Forget Chevy or Ford, ESPN drives NEP for NASCAR coverage during 2007 season
By Ken Kerschbaumer
ESPN’s 2007 NASCAR coverage features new gadgets like HD in-car cameras from BSI and a new drafting graphic from Sportvision but it’s NEP’s SS21 unit that is the most impressive new gadget, with four mobile units ensuring ESPN keeps up with the nation’s fastest drivers.
“Daytona went pretty well for such a large endeavor,” says Paul DiPietro, ESPN coordinating director. “The compound was very overwhelming because of all of the entities.”
SS21 is comprised of four units; an A, B, C and D trailer. The A unit handles the main production, graphics and engineering, with a Grass Valley Kalypso duo production switcher with 3.5 mix effects and six internal DVEs. and five Vizrt graphics stations and Sports Media Technology graphics for the banner that scrolls across the top with standings and timing. A Pesa Cheetah HD 200×400 router and Pesa DRS audio router are also on board with Evertz MVP MultiViewer Processors distributing up to 224 16×9 images across the panels.
“The truck is similar to SS24 which is used for Monday Night Football but a big difference is the use of plasma screens on the monitor wall,” says DiPietro. “They’ve been great.”
The B unit handles tape and main audio mix, with a Calrec Alpha console complete with 76 faders, Bluefin DSP technology and Hydra fiber interfacing on board. As for the tape (or, as DiPietro calls it, the “lack-of-tape” area) a number of tape decks take a back seat to 10 EVS XT2 systems with IP directors and 32 total channels of record. Two EVS XT2 HD Super Slo Mo systems, an EVS HD Spot Box, and an EVS Xfile transfer system are also in the unit.
“The biggest advantage is the networking and ability to tie into an editing suite in the C unit with Apple Final Cut Pro,” says DiPietro. “We don’t have to change tapes.”
The C unit is an engineering room and is actually dedicated to NASCAR (the A and B unit can be used for basketball coverage). It includes a fiber headend, an edit suite, a submix area, racer radio, and tape release.
Tape release has a small Grass Valley Kayak production switcher because there are so many cameras being recorded. “The main switcher isn’t big enough to handle all of the inputs so the switcher in tape release controls those sources and the two switchers are tied together so that when the TD wants to swipe to source A tape release punches the right camera into source A.”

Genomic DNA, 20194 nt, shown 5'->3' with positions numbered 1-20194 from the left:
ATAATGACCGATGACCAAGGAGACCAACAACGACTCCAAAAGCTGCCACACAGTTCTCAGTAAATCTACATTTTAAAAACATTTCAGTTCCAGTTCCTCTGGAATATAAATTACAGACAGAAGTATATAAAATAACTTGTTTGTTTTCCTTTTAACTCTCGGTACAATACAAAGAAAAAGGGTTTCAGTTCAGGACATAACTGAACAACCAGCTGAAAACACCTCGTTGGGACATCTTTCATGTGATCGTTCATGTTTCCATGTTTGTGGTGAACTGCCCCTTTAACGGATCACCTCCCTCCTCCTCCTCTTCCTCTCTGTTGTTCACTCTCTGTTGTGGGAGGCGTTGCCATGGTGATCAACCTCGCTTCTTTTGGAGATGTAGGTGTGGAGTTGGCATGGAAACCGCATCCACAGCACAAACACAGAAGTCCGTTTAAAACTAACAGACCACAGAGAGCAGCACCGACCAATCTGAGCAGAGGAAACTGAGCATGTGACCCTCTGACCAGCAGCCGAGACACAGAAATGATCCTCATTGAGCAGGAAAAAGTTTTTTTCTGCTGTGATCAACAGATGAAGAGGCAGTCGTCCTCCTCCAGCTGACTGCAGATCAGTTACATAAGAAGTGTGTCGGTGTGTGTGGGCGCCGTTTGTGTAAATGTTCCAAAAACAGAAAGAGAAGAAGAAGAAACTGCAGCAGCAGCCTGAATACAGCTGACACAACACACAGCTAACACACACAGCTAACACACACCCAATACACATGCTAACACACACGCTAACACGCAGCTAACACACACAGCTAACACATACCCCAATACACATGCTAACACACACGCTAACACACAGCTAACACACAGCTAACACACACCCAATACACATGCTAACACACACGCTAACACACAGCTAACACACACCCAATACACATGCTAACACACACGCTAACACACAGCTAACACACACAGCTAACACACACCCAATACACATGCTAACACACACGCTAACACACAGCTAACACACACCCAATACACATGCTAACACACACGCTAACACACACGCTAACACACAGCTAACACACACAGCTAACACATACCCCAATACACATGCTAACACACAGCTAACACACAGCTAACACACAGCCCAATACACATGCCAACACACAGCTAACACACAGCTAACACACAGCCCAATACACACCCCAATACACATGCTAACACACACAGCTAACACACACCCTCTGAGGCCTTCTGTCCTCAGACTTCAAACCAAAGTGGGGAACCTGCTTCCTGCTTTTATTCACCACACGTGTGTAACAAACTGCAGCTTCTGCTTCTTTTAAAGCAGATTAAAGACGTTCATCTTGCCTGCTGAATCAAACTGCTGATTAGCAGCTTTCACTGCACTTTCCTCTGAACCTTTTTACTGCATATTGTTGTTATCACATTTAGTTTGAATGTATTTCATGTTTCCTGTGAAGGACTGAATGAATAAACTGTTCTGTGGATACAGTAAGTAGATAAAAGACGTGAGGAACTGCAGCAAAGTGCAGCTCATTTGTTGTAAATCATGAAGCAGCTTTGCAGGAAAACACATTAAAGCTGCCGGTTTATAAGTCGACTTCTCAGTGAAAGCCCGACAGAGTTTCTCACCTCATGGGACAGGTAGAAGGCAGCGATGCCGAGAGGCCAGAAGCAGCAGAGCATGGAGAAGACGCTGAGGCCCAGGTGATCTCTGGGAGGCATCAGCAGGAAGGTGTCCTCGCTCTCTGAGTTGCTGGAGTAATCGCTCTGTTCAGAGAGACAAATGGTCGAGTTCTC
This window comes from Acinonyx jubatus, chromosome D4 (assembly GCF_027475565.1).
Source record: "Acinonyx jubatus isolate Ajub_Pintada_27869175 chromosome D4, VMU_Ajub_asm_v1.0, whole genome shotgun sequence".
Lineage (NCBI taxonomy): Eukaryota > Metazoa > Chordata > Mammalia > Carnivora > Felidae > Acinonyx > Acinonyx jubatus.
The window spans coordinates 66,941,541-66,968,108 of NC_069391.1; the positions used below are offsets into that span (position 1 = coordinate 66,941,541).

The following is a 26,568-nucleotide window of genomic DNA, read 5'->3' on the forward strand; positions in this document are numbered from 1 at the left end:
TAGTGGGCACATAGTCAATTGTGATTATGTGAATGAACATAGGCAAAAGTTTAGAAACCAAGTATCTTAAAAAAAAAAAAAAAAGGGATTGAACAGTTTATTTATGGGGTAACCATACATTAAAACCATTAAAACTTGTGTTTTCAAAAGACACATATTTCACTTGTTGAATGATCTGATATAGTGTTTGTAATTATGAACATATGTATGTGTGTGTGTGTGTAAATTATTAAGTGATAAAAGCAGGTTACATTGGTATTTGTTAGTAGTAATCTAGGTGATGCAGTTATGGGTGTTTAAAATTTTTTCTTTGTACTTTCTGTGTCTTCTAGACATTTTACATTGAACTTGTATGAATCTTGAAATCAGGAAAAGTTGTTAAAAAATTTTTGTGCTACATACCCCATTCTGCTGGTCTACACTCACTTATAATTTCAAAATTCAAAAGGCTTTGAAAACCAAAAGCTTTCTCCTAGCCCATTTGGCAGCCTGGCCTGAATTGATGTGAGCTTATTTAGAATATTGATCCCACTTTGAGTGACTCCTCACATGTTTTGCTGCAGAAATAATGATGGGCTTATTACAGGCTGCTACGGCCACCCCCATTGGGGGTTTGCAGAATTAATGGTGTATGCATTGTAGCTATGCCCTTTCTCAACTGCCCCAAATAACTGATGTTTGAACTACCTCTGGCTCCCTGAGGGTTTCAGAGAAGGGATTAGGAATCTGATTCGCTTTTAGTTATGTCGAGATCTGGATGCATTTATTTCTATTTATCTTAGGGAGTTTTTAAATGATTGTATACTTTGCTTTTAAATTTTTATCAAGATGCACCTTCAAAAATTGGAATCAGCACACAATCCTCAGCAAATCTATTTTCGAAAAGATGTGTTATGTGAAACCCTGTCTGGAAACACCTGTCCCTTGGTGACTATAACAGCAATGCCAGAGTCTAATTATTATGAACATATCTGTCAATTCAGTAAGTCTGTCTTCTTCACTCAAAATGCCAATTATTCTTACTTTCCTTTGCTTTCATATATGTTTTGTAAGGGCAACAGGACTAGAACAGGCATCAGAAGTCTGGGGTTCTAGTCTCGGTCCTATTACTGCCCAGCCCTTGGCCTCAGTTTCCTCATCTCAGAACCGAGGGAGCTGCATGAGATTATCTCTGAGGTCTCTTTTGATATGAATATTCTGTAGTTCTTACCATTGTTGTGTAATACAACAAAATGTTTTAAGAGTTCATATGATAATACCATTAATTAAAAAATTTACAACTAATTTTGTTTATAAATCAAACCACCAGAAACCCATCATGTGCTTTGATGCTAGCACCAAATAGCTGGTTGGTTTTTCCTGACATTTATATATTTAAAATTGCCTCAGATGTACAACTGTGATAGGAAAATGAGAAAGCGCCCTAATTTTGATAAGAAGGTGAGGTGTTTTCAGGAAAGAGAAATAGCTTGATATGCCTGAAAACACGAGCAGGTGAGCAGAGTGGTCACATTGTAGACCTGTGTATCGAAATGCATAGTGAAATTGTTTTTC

The submix area is also specific for auto racing, mixing nearly 100 mics located around the track while racer radio listens to all the radios of the race teams. “We’ll eves drop on the driver, crew chief and spotter on the room and put the audio into our telecast,” says DiPietro. A disk-based Tascam system is also on hand to record the racer radio.
As for the D unit, it’s 53-foot double expando that has the NASCAR studio. One side expands with a panoramic glass wall while the other side expands with a work area for three Telemetrics robotic cameras on dolleys.
“Telemetrics periscopic pedestals with robotic heads and a prompter can be controlled by two operators located off to the side,” says DiPietro. “Joysticks and a touch-screen with thumbnail shots allow for shots to be pulled up with the touch of the finger.”
All of the trucks are fibered to each other but connected via copper to the outside world that only underscores the advantage of fiber. “When you look at the fiber inputs and outputs there are a half-dozen cables but when you look at the copper audio there are so many cables that you can’t even see the I/O,” adds DiPietro.
For now ESPN actually takes a back seat to Fox when it comes to camera and mic positioning as Fox Sports is the host broadcaster until TNT handles a few races at mid-season. On July 30 ESPN will take over host duties.
“While Daytona is big enough for us to have both had our own cameras some of the tracks aren’t so the holder of the Nextel Cup broadcasts always handles cameras,” says DiPietro.
ESPN, Fox Sports, and TNT created that production plan began more than a year ago at last year’s Daytona 500. And it’s only fitting for a sport known for race teams helping each other on the track to ensure all the drivers push for one goal: victory.